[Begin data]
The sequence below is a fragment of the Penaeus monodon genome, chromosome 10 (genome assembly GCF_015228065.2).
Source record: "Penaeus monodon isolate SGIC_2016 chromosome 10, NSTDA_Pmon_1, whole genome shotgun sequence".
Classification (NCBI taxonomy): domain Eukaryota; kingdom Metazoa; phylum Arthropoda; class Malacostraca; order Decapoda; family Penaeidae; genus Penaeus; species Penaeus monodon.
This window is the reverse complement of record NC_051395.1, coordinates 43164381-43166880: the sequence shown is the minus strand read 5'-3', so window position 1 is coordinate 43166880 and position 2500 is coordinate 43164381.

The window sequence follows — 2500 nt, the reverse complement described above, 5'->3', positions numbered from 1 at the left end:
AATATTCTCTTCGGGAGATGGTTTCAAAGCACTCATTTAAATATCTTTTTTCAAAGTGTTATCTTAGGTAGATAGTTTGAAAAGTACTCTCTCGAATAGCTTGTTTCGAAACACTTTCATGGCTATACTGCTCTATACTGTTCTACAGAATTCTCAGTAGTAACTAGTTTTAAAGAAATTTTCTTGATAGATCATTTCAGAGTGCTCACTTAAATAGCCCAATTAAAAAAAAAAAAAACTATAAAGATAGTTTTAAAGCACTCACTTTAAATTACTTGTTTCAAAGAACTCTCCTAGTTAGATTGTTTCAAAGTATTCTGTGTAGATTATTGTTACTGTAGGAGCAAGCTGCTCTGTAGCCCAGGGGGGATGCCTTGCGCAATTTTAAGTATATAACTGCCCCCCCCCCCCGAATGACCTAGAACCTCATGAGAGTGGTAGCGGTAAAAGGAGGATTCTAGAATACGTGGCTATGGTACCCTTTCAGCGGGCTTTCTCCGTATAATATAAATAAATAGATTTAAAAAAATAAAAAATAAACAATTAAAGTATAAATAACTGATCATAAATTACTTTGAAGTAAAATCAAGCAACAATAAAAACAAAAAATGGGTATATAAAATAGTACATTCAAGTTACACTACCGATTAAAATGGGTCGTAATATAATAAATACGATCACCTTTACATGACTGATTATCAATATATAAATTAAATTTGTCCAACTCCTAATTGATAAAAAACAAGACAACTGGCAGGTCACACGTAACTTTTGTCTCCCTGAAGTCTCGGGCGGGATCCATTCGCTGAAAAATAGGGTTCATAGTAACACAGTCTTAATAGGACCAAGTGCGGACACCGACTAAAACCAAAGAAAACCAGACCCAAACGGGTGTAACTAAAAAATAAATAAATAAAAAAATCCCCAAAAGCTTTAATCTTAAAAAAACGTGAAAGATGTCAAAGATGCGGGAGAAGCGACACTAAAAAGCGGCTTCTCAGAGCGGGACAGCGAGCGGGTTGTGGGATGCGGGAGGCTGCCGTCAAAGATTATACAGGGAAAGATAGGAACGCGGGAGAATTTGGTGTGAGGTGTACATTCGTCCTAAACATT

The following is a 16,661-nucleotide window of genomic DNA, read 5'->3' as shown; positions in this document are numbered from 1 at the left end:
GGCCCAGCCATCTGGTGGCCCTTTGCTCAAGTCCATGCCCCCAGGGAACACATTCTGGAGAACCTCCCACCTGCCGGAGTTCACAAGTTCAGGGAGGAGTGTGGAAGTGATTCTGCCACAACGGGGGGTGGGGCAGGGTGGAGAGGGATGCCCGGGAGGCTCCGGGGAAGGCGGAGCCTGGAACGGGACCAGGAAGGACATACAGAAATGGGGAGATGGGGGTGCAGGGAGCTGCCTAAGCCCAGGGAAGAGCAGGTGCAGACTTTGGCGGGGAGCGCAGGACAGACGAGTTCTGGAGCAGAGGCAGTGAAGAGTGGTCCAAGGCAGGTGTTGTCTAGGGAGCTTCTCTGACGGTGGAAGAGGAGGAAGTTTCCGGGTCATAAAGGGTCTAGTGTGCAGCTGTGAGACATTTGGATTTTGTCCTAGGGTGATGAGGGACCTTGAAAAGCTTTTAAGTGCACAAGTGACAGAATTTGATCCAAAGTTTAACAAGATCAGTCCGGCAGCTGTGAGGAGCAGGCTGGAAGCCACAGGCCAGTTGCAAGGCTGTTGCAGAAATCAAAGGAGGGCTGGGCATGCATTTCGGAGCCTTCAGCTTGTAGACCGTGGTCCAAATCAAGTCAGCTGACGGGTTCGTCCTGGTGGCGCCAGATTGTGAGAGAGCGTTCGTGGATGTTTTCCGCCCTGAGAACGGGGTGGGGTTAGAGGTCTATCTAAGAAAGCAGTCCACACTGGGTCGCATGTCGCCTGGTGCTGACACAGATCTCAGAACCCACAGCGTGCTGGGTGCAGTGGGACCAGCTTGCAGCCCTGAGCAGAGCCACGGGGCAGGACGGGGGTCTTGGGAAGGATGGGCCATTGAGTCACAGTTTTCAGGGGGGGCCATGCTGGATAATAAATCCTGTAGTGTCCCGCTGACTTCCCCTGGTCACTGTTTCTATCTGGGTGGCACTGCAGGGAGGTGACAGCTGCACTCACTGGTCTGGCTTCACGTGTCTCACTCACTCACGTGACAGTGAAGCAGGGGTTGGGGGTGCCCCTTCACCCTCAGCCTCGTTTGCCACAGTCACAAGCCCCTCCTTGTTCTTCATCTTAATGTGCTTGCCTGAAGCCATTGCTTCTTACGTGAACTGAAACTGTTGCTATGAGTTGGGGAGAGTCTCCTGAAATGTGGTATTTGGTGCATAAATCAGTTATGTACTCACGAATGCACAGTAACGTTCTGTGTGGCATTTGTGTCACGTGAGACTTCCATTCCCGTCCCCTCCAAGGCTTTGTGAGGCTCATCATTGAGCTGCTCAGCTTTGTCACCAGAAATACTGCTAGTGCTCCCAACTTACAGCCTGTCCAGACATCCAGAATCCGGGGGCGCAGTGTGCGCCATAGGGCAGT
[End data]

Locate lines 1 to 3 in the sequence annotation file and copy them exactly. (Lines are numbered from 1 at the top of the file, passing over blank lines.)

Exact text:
The sequence below is a fragment of the Penaeus monodon genome, chromosome 10 (genome assembly GCF_015228065.2).
Source record: "Penaeus monodon isolate SGIC_2016 chromosome 10, NSTDA_Pmon_1, whole genome shotgun sequence".
Classification (NCBI taxonomy): domain Eukaryota; kingdom Metazoa; phylum Arthropoda; class Malacostraca; order Decapoda; family Penaeidae; genus Penaeus; species Penaeus monodon.